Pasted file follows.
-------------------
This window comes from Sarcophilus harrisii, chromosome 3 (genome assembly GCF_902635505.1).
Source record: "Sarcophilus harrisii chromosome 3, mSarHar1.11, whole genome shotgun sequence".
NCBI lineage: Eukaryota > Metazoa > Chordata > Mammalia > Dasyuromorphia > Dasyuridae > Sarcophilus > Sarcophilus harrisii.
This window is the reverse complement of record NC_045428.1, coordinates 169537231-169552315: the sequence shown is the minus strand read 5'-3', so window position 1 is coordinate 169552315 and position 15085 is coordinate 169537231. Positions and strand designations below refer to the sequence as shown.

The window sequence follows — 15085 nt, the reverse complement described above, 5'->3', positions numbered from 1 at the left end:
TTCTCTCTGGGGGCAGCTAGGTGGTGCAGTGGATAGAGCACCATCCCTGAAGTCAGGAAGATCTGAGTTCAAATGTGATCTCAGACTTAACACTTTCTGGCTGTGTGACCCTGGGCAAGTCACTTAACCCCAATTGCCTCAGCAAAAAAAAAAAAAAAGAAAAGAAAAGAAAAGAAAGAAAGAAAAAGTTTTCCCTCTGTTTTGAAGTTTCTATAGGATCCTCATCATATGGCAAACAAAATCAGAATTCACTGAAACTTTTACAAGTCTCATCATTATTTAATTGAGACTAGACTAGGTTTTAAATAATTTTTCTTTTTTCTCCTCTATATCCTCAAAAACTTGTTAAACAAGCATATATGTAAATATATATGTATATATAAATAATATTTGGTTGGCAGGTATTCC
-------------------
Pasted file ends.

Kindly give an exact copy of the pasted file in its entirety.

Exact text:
This window comes from Sarcophilus harrisii, chromosome 3 (genome assembly GCF_902635505.1).
Source record: "Sarcophilus harrisii chromosome 3, mSarHar1.11, whole genome shotgun sequence".
NCBI lineage: Eukaryota > Metazoa > Chordata > Mammalia > Dasyuromorphia > Dasyuridae > Sarcophilus > Sarcophilus harrisii.
This window is the reverse complement of record NC_045428.1, coordinates 169537231-169552315: the sequence shown is the minus strand read 5'-3', so window position 1 is coordinate 169552315 and position 15085 is coordinate 169537231. Positions and strand designations below refer to the sequence as shown.

The window sequence follows — 15085 nt, the reverse complement described above, 5'->3', positions numbered from 1 at the left end:
TTCTCTCTGGGGGCAGCTAGGTGGTGCAGTGGATAGAGCACCATCCCTGAAGTCAGGAAGATCTGAGTTCAAATGTGATCTCAGACTTAACACTTTCTGGCTGTGTGACCCTGGGCAAGTCACTTAACCCCAATTGCCTCAGCAAAAAAAAAAAAAAAGAAAAGAAAAGAAAAGAAAGAAAGAAAAAGTTTTCCCTCTGTTTTGAAGTTTCTATAGGATCCTCATCATATGGCAAACAAAATCAGAATTCACTGAAACTTTTACAAGTCTCATCATTATTTAATTGAGACTAGACTAGGTTTTAAATAATTTTTCTTTTTTCTCCTCTATATCCTCAAAAACTTGTTAAACAAGCATATATGTAAATATATATGTATATATAAATAATATTTGGTTGGCAGGTATTCC